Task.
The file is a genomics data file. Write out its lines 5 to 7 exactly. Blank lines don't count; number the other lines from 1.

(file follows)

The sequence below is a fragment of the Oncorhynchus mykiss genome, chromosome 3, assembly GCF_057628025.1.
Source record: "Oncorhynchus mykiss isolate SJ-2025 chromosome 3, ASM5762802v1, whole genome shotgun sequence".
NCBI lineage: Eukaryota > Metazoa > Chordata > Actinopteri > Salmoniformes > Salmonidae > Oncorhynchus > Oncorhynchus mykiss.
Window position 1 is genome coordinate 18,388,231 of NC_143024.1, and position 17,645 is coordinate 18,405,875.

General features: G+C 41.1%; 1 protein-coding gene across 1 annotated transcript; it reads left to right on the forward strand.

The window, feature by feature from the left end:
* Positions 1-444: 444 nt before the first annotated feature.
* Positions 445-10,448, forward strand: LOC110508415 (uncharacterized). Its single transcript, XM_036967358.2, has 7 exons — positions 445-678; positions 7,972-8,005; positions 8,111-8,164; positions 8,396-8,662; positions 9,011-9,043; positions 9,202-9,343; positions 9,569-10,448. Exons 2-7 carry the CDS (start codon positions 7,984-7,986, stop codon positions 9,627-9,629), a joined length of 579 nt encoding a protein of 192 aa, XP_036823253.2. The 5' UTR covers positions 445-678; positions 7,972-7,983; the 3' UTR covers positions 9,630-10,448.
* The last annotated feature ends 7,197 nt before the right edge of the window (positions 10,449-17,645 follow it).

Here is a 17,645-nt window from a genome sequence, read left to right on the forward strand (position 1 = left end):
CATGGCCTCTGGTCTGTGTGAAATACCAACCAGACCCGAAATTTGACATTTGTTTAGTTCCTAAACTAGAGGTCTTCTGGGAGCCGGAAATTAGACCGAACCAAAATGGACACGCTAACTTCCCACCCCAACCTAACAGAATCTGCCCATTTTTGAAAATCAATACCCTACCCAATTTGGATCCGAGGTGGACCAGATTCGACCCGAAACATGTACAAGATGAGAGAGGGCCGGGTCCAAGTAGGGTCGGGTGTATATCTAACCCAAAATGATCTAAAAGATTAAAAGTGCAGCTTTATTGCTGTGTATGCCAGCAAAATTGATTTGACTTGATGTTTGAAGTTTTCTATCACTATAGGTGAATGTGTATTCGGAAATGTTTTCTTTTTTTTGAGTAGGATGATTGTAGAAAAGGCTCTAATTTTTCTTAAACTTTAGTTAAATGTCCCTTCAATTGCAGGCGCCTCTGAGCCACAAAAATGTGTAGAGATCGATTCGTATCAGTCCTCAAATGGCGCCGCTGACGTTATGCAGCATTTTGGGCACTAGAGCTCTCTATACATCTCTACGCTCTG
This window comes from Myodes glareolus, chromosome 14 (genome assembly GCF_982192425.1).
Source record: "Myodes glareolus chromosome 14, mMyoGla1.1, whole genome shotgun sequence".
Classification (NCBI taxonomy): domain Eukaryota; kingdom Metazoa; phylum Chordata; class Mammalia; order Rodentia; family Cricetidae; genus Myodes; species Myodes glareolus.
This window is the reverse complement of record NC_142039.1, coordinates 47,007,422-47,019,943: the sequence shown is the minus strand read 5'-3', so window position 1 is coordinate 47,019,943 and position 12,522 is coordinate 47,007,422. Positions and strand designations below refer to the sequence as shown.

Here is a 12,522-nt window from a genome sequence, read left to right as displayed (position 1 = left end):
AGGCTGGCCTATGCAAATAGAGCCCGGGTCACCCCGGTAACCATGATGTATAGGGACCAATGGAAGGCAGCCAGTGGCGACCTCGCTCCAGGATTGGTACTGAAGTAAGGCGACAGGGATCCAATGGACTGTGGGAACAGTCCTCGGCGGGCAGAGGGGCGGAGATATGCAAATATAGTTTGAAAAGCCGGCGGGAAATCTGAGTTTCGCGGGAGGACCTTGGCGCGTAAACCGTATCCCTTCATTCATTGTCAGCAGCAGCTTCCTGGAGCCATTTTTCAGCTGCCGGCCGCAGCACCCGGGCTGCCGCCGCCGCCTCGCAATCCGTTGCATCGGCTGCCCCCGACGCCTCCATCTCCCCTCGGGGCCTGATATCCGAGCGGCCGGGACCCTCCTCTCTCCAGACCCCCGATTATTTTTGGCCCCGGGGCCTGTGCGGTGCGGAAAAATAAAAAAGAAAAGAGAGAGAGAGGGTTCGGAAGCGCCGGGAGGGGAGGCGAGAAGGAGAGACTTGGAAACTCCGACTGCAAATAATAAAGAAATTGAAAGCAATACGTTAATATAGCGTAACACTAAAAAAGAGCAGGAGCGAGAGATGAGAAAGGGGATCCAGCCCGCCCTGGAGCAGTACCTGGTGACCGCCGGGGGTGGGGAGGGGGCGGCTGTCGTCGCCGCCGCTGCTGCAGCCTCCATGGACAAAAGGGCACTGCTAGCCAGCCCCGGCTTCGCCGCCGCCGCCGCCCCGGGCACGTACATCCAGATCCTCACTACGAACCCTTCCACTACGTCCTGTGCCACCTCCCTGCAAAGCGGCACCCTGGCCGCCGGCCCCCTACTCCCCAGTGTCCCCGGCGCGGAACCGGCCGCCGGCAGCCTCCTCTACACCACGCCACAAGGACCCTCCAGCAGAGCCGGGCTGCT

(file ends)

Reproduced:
General features: G+C 41.1%; 1 protein-coding gene across 1 annotated transcript; it reads left to right on the forward strand.

The window, feature by feature from the left end:
* Positions 1-444: 444 nt before the first annotated feature.